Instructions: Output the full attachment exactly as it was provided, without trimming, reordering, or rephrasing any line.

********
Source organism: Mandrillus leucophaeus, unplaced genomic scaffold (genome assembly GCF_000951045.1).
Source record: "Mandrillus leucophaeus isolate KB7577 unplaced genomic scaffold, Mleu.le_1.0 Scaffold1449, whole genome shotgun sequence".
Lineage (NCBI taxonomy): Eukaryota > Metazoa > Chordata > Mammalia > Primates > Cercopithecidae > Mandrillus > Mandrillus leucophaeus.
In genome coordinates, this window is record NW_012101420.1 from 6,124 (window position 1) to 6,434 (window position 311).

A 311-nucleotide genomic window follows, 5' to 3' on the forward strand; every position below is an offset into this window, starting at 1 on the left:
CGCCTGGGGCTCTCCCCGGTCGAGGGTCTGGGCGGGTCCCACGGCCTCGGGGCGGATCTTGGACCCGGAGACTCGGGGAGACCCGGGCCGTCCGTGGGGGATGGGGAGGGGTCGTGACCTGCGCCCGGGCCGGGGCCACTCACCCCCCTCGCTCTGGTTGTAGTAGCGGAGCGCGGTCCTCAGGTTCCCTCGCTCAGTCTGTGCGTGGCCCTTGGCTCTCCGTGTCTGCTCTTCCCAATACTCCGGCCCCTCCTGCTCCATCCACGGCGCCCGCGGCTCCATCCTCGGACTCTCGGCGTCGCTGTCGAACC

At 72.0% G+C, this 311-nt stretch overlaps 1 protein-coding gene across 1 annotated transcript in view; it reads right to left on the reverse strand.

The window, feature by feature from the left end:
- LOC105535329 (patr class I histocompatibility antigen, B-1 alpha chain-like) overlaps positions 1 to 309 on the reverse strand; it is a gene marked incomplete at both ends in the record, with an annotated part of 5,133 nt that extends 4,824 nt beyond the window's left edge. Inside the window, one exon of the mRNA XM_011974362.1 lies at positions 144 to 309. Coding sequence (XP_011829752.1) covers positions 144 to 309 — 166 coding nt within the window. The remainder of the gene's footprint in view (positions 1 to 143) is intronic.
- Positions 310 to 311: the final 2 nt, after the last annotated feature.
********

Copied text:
Source organism: Mandrillus leucophaeus, unplaced genomic scaffold (genome assembly GCF_000951045.1).
Source record: "Mandrillus leucophaeus isolate KB7577 unplaced genomic scaffold, Mleu.le_1.0 Scaffold1449, whole genome shotgun sequence".
Lineage (NCBI taxonomy): Eukaryota > Metazoa > Chordata > Mammalia > Primates > Cercopithecidae > Mandrillus > Mandrillus leucophaeus.
In genome coordinates, this window is record NW_012101420.1 from 6,124 (window position 1) to 6,434 (window position 311).

A 311-nucleotide genomic window follows, 5' to 3' on the forward strand; every position below is an offset into this window, starting at 1 on the left:
CGCCTGGGGCTCTCCCCGGTCGAGGGTCTGGGCGGGTCCCACGGCCTCGGGGCGGATCTTGGACCCGGAGACTCGGGGAGACCCGGGCCGTCCGTGGGGGATGGGGAGGGGTCGTGACCTGCGCCCGGGCCGGGGCCACTCACCCCCCTCGCTCTGGTTGTAGTAGCGGAGCGCGGTCCTCAGGTTCCCTCGCTCAGTCTGTGCGTGGCCCTTGGCTCTCCGTGTCTGCTCTTCCCAATACTCCGGCCCCTCCTGCTCCATCCACGGCGCCCGCGGCTCCATCCTCGGACTCTCGGCGTCGCTGTCGAACC

At 72.0% G+C, this 311-nt stretch overlaps 1 protein-coding gene across 1 annotated transcript in view; it reads right to left on the reverse strand.

The window, feature by feature from the left end:
- LOC105535329 (patr class I histocompatibility antigen, B-1 alpha chain-like) overlaps positions 1 to 309 on the reverse strand; it is a gene marked incomplete at both ends in the record, with an annotated part of 5,133 nt that extends 4,824 nt beyond the window's left edge. Inside the window, one exon of the mRNA XM_011974362.1 lies at positions 144 to 309. Coding sequence (XP_011829752.1) covers positions 144 to 309 — 166 coding nt within the window. The remainder of the gene's footprint in view (positions 1 to 143) is intronic.
- Positions 310 to 311: the final 2 nt, after the last annotated feature.